Shih-I Pai Lecture

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24th Annual Shih-I Pai Lecture
"Occam's Razor, Boltzmann's Brain, and Wigner's Friend"
by Charles H. Bennett

When: Tuesday, October 9, 2018

  • 3:00 pm – Reception in the James A. Yorke Rotunda, William E. Kirwan Hall
  • 4:00 pm – Lecture in the Physics Lecture Hall, Room 1412, Physics Building

The Institute for Physical Science and Technology and The Department of Physics presents the 24th Annual Shih-I Pai Lecture. The Shih-I Pai lecture series commemorates the many contributions and the remarkable legacy of Professor Shih-I Pai (1913-1996), to the study of aerodynamics and fluid dynamics. Professor Pai was a University of Maryland faculty member from 1949 to 1996, and founding member of the Institute for Fluid Dynamics and Applied Mathematics, now the Institute for Physical Science and Technology.

Speaker: Charles H. Bennett. IBM Fellow, IBM Thomas J. Watson Research Center and 2018 Wolf Prize Recipient.

Biography: Charles H. Bennett, an IBM Fellow at the IBM Thomas J. Watson Research Center, received his B.S. in chemistry from Brandeis University in 1964 and his Ph.D. in the study of molecular dynamics (computer simulations of molecular movements) from Harvard University in 1971.

He joined IBM's research labs in 1972 where he performed pioneering research in the physics of information processing, and in fundamental quantum mechanics. Building on the work of IBM’s Rolf Landauer, he showed that general-purpose computation can be performed by a logically and thermodynamically reversible apparatus. In collaboration with Gilles Brassard, Université de Montréal, he developed a system of quantum cryptography, known as BB84, which allows secure communication between parties who share no secret information initially, based on the uncertainty principle.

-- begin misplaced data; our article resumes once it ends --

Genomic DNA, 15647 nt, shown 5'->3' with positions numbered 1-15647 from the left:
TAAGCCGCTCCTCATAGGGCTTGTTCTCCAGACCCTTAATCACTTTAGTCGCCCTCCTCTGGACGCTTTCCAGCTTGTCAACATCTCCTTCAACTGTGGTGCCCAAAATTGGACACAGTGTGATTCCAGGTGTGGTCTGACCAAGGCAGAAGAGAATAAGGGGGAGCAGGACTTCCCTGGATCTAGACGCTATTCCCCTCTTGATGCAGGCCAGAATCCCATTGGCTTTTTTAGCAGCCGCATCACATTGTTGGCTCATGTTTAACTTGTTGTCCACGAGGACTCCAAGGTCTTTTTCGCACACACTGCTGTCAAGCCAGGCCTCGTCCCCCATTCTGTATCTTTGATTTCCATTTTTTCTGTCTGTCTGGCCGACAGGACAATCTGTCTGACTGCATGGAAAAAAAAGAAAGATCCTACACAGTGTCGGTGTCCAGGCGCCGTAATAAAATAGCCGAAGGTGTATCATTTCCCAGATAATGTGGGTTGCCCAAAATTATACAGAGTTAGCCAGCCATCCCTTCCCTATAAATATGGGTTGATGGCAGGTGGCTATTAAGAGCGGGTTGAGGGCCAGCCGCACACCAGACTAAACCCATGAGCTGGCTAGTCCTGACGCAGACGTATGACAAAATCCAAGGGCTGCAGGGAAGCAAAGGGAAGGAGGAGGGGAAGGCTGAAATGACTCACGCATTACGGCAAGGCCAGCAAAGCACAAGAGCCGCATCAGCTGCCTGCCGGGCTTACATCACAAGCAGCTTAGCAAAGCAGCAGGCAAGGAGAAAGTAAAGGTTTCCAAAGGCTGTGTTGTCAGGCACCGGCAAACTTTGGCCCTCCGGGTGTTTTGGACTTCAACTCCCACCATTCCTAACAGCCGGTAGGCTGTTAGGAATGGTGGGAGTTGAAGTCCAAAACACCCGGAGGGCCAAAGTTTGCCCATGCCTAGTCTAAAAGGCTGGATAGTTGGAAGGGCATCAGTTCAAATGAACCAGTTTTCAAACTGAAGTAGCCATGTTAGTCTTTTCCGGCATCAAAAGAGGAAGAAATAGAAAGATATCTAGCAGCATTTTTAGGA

Bennett and Brassard, with collaborators, discovered “quantum teleportation,” an effect in which the complete information in an unknown quantum state is decomposed into purely classical information and purely non-classical Einstein-Podolsky-Rosen (EPR) correlations, sent through two separate channels, and later reassembled in a new location to produce an exact replica of the original quantum state that was destroyed in the sending process.

Bennett and colleagues helped found the quantitative theory of entanglement and introduced several techniques for faithful transmission of classical and quantum information through noisy channels, part of the larger and recently very active field of quantum information and computation theory.

Bennett is the recipient of the Rank Award for Optoelectronics; Harvey Prize; Okawa Prize; Dirac Medal and the Wolf Prize in Physics. He is a member of the National Academy of Sciences and Fellow of the American Physical Society.

Abstract: Modern cosmology has revived interest in some early 20th century puzzles that had seemed to be more in the realm of unanswerable philosophy than science: the Boltzmann’s brain problem of whether we might be merely a rare statistical fluctuation in an old dead universe, rather than inhabitants of a thriving young one, and the Wigner’s friend problem, of what it feels like to be inside an unobserved quantum superposition.

For more information, contact Mary Kearney at (301) 405-4814 or mkearney@umd.edu